Friday, December 31, 2010

Mom's Braised Asian Ribs, and My 100th Post!

Mom's Braised Ribs

One of my pet peeves is calling a dish "Asian," but I didn't know how else to describe these ribs made with mirin, sake, and fish sauce.  After all, nothing gets labeled as European Salad Dressing or European Spice Rub.  I often call my family's dishes Chinese, Malaysian, or Singaporean, but this one is a mix of Japanese and Southeast Asian flavors.  Mom says she got the idea from some cooking show, probably one of the Taiwanese or Hong Kong shows she watches, and copied the general idea.  So while I was visiting in New York the week before Christmas, I showed her how to make carrot cake while she taught me this recipe.  She's cute -- I think she intends on doing a recipe swap every time I visit.  She says my dad adores these ribs, and after Joe tasted hers he was excited I was making them too.

One thing worth mentioning: In my hurry at the supermarket, I didn't realize I bought boneless country-style ribs.  This resulted in the fattier pieces becoming juicy and fall-apart tender, while the leaner pieces were a bit tough and dry-textured.  Buy spare ribs, not too lean, with bones in them.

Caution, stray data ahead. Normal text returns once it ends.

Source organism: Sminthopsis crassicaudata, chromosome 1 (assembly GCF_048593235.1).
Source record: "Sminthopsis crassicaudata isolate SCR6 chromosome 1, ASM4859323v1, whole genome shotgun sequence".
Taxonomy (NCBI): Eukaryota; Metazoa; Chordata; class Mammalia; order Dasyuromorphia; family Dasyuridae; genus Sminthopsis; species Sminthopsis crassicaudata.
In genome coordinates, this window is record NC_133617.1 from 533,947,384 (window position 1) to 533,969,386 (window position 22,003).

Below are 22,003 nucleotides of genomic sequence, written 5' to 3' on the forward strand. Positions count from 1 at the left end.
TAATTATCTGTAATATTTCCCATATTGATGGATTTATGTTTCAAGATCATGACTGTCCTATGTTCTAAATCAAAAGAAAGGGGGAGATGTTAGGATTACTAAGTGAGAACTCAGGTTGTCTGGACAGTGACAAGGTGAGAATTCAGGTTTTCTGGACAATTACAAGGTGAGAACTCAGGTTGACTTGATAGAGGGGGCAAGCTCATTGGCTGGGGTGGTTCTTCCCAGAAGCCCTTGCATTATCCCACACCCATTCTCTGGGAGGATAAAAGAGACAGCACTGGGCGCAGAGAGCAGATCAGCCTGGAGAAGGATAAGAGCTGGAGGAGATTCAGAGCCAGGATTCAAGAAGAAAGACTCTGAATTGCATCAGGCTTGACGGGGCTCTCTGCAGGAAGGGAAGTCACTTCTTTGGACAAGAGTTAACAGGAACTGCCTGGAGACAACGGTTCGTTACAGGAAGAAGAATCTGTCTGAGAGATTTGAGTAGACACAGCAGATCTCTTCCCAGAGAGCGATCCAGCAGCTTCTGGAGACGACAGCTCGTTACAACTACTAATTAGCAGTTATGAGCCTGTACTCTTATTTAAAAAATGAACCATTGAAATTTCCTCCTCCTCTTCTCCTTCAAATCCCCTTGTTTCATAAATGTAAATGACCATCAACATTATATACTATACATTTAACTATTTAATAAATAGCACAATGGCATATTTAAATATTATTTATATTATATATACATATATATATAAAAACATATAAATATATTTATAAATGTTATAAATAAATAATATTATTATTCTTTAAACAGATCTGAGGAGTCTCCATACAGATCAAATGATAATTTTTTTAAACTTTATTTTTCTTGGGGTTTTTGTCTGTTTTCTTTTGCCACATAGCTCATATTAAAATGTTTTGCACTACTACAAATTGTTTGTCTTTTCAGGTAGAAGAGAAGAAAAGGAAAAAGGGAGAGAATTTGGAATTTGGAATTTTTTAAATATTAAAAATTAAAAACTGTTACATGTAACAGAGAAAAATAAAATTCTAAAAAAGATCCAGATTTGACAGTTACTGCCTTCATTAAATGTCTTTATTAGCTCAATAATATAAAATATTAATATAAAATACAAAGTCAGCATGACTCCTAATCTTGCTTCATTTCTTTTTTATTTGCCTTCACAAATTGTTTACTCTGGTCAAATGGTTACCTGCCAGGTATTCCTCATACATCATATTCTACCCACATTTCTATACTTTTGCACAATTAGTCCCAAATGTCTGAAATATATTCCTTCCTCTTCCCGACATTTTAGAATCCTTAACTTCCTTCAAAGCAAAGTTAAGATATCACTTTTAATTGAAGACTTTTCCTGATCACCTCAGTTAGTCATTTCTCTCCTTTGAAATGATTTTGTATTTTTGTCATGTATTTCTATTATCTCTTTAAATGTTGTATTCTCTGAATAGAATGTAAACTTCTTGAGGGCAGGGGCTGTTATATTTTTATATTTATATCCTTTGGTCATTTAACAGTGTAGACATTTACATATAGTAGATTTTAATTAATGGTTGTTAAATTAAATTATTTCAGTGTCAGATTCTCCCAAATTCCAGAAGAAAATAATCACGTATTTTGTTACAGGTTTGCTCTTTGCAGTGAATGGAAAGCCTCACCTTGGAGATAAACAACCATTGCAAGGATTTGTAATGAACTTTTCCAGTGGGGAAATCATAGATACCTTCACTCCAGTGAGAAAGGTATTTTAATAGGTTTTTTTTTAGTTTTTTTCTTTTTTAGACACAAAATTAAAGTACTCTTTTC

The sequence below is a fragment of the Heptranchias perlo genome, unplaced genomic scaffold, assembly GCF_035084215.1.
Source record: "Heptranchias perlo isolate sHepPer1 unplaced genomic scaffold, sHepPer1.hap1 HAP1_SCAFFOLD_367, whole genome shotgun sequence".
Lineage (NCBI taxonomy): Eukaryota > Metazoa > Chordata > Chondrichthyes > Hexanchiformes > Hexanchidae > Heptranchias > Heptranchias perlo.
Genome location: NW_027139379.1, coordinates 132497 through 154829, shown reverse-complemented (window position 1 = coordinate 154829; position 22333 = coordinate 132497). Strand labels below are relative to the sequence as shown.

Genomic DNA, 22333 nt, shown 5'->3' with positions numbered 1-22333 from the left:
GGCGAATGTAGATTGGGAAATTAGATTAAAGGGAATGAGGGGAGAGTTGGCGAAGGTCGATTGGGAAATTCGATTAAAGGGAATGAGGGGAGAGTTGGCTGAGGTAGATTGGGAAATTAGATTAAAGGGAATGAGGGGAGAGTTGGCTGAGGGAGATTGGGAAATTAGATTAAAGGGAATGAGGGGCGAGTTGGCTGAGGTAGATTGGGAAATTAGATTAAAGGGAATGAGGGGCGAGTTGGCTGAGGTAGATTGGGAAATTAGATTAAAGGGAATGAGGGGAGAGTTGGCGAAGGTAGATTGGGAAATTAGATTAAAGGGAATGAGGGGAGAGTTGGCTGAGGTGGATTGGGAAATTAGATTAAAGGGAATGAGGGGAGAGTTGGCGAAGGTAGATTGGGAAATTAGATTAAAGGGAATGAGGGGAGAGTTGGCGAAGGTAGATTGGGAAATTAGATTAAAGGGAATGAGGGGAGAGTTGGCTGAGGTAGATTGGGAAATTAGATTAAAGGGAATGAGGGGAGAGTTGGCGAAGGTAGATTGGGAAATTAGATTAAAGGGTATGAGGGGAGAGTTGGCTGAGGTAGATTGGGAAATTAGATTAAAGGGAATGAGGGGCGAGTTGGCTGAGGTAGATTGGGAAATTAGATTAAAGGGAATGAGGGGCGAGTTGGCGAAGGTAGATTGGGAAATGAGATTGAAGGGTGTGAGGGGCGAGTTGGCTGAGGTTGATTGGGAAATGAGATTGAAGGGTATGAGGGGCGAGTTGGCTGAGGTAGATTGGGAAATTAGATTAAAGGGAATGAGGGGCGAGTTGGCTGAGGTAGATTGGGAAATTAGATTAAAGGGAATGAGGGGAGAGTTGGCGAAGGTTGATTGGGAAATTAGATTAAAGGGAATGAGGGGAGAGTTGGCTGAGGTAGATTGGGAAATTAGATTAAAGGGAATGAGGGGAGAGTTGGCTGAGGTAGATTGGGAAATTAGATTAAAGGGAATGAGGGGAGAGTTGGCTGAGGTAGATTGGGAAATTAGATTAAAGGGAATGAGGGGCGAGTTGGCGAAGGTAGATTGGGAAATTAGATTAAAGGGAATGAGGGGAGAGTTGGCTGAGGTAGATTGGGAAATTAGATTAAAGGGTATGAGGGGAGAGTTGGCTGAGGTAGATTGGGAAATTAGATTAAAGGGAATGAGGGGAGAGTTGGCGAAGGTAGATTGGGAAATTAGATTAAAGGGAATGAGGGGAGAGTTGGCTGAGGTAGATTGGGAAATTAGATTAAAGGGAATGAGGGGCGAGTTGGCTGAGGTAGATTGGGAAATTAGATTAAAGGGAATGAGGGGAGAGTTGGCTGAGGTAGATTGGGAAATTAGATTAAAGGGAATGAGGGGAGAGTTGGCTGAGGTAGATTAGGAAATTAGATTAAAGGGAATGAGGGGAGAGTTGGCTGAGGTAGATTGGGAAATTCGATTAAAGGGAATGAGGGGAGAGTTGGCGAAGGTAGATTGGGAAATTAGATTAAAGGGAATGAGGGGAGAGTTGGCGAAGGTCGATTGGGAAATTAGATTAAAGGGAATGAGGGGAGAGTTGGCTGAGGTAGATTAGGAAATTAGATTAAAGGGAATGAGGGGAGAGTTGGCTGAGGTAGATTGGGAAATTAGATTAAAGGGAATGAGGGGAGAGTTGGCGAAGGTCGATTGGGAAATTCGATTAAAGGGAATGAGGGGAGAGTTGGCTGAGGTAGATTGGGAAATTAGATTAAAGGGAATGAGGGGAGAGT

Oh, and it's my 100th post!  Yay!

Braised Ribs
From top-left: The ribs are seared on each side; ginger and garlic are sauteed briefly; the ribs simmer in mirin, sake, water, fish sauce, and ketchup; they are braised until the meat is fall-apart tender.  Think ketchup is a strange ingredient?  The condiment originated in Asia, and some say ketchup comes from a Malaysian word.  The sauce is delicious, lightly infused with ginger and the other flavors, so pour it over.

Mom's Braised Ribs
3 lbs spare ribs
1 tsp baking soda
2 tbs thinly sliced ginger
2 tbs thinly sliced garlic
2 tbs sugar
½ cup water
¼ cup mirin
¼ cup sake
2 tbs fish sauce
2 tbs ketchup

Place the ribs in a bowl and cover with water and sprinkle in the baking soda to soak for a few minutes.  This helps tenderize the meat.

Over medium-low heat, slowly brown one the ribs, about 10 minutes.  Then turn the ribs and brown all sides.

Add the garlic and ginger and saute for 1 minute.  Sprinkle the sugar over the ribs and put the lid on, letting the sugar melt in for 1-2 minutes.  Add the water, mirin, sake, fish sauce, and ketchup.  Bring the liquid to a simmer.

Cover and cook, turning halfway through, until the sauce has reduced to about ¼ cup and the meat is tender, about 2 hours.  If your ribs were very fatty, you could spoon the top layer off the sauce and discard.  Serve the ribs with the sauce spooned over.


  1. How easy can those be. Wonderful recipe.

  2. Love the flavour combination... it must be fabulous with the fall-apart ribs. Bookmarking this one so I can try it out soon!


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